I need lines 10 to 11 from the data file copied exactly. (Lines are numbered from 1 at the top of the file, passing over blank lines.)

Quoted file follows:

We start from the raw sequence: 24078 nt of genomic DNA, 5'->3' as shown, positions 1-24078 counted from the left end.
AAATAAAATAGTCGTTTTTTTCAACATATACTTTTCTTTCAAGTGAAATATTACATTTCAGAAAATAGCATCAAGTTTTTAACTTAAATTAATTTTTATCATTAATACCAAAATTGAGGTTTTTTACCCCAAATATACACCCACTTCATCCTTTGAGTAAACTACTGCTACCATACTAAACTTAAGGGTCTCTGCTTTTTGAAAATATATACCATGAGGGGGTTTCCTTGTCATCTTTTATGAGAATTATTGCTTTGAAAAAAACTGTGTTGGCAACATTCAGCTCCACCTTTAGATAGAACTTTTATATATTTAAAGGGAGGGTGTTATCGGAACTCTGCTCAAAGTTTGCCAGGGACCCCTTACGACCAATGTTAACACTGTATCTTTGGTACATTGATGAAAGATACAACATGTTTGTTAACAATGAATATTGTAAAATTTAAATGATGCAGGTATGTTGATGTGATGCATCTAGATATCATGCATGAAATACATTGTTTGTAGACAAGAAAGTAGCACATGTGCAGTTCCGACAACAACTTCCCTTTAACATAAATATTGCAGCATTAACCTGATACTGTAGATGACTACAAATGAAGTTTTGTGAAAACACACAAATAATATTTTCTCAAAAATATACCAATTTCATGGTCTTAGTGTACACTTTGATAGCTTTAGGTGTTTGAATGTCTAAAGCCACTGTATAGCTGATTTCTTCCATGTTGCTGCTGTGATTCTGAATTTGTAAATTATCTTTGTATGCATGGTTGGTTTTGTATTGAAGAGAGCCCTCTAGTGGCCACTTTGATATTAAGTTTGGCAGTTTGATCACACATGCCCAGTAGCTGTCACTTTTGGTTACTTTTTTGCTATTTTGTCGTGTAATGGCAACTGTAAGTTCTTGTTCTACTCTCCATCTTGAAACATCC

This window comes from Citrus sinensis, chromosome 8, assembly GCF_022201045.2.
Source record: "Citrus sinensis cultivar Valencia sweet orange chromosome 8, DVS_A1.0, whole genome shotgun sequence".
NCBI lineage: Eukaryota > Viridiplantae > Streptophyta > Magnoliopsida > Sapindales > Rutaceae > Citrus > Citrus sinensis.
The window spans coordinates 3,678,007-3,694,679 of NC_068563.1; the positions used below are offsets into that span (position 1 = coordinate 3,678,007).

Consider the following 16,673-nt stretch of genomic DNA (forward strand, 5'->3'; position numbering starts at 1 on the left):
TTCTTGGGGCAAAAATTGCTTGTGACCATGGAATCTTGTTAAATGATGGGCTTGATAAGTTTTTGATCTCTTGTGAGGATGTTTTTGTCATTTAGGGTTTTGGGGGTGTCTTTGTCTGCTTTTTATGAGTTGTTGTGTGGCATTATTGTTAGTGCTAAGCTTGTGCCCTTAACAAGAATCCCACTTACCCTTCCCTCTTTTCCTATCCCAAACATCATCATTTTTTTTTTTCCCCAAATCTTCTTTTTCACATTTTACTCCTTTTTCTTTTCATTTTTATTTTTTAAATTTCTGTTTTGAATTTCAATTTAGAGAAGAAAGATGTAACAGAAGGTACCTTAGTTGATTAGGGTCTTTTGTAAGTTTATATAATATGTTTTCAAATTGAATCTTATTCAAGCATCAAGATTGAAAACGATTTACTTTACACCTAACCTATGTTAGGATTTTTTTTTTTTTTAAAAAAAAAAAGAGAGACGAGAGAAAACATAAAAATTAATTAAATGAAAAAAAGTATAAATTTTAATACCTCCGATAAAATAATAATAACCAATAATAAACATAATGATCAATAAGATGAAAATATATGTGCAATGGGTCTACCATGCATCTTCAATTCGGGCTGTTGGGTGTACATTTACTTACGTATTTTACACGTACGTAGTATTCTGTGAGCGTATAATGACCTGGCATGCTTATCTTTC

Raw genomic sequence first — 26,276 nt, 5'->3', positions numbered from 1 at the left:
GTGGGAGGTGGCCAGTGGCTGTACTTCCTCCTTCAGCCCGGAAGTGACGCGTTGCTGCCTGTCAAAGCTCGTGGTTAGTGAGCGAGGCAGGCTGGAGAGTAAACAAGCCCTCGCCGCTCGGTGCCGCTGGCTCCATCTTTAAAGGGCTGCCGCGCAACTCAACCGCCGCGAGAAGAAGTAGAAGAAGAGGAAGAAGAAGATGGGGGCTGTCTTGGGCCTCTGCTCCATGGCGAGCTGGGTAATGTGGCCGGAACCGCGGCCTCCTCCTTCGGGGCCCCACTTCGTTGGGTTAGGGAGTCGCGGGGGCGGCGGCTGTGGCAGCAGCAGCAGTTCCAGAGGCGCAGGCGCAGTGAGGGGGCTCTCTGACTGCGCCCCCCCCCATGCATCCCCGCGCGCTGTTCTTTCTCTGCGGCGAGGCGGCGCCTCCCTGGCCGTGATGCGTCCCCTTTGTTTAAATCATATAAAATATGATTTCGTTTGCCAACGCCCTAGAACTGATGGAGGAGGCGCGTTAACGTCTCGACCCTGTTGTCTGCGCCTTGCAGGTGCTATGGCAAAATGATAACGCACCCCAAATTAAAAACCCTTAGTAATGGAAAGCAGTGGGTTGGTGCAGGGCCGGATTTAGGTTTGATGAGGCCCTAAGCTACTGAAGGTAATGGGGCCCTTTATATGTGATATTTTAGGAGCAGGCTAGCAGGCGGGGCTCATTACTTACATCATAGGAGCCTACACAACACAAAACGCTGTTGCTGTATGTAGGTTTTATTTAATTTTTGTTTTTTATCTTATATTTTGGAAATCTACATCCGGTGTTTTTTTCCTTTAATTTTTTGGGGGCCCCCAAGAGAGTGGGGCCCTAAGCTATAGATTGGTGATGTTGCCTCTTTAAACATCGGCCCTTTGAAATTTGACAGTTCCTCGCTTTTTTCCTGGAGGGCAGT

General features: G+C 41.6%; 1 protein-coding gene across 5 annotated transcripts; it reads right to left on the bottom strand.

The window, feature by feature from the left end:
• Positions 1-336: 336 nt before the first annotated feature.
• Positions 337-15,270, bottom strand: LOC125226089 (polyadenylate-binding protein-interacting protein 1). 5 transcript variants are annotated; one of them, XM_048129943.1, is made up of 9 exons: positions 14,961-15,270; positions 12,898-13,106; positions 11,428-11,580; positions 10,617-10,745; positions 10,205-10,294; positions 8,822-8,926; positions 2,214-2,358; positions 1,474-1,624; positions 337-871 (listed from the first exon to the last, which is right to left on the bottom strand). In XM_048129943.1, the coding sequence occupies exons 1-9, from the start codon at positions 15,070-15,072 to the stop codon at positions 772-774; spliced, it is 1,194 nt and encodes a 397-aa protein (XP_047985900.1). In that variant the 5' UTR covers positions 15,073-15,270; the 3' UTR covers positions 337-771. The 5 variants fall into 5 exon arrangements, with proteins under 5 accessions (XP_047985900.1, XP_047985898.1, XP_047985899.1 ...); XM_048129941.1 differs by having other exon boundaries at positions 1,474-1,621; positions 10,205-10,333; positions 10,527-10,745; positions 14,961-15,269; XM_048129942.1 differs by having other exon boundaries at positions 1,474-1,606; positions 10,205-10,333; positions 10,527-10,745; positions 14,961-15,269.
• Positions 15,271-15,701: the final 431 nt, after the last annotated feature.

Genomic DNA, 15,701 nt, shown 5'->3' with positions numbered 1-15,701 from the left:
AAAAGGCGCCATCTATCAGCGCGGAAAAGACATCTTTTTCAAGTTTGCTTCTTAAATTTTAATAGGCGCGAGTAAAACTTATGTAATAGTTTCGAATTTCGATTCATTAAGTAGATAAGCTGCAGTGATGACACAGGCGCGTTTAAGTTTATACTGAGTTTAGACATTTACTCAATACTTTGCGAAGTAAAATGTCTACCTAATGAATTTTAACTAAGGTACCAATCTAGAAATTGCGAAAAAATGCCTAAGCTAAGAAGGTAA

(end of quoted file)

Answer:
GTGGGAGGTGGCCAGTGGCTGTACTTCCTCCTTCAGCCCGGAAGTGACGCGTTGCTGCCTGTCAAAGCTCGTGGTTAGTGAGCGAGGCAGGCTGGAGAGTAAACAAGCCCTCGCCGCTCGGTGCCGCTGGCTCCATCTTTAAAGGGCTGCCGCGCAACTCAACCGCCGCGAGAAGAAGTAGAAGAAGAGGAAGAAGAAGATGGGGGCTGTCTTGGGCCTCTGCTCCATGGCGAGCTGGGTAATGTGGCCGGAACCGCGGCCTCCTCCTTCGGGGCCCCACTTCGTTGGGTTAGGGAGTCGCGGGGGCGGCGGCTGTGGCAGCAGCAGCAGTTCCAGAGGCGCAGGCGCAGTGAGGGGGCTCTCTGACTGCGCCCCCCCCCATGCATCCCCGCGCGCTGTTCTTTCTCTGCGGCGAGGCGGCGCCTCCCTGGCCGTGATGCGTCCCCTTTGTTTAAATCATATAAAATATGATTTCGTTTGCCAACGCCCTAGAACTGATGGAGGAGGCGCGTTAACGTCTCGACCCTGTTGTCTGCGCCTTGCAGGTGCTATGGCAAAATGATAACGCACCCCAAATTAAAAACCCTTAGTAATGGAAAGCAGTGGGTTGGTGCAGGGCCGGATTTAGGTTTGATGAGGCCCTAAGCTACTGAAGGTAATGGGGCCCTTTATATGTGATATTTTAGGAGCAGGCTAGCAGGCGGGGCTCATTACTTACATCATAGGAGCCTACACAACACAAAACGCTGTTGCTGTATGTAGGTTTTATTTAATTTTTGTTTTTTATCTTATATTTTGGAAATCTACATCCGGTGTTTTTTTCCTTTAATTTTTTGGGGGCCCCCAAGAGAGTGGGGCCCTAAGCTATAGATTGGTGATGTTGCCTCTTTAAACATCGGCCCTTTGAAATTTGACAGTTCCTCGCTTTTTTCCTGGAGGGCAGT

General features: G+C 41.6%; 1 protein-coding gene across 5 annotated transcripts; it reads right to left on the bottom strand.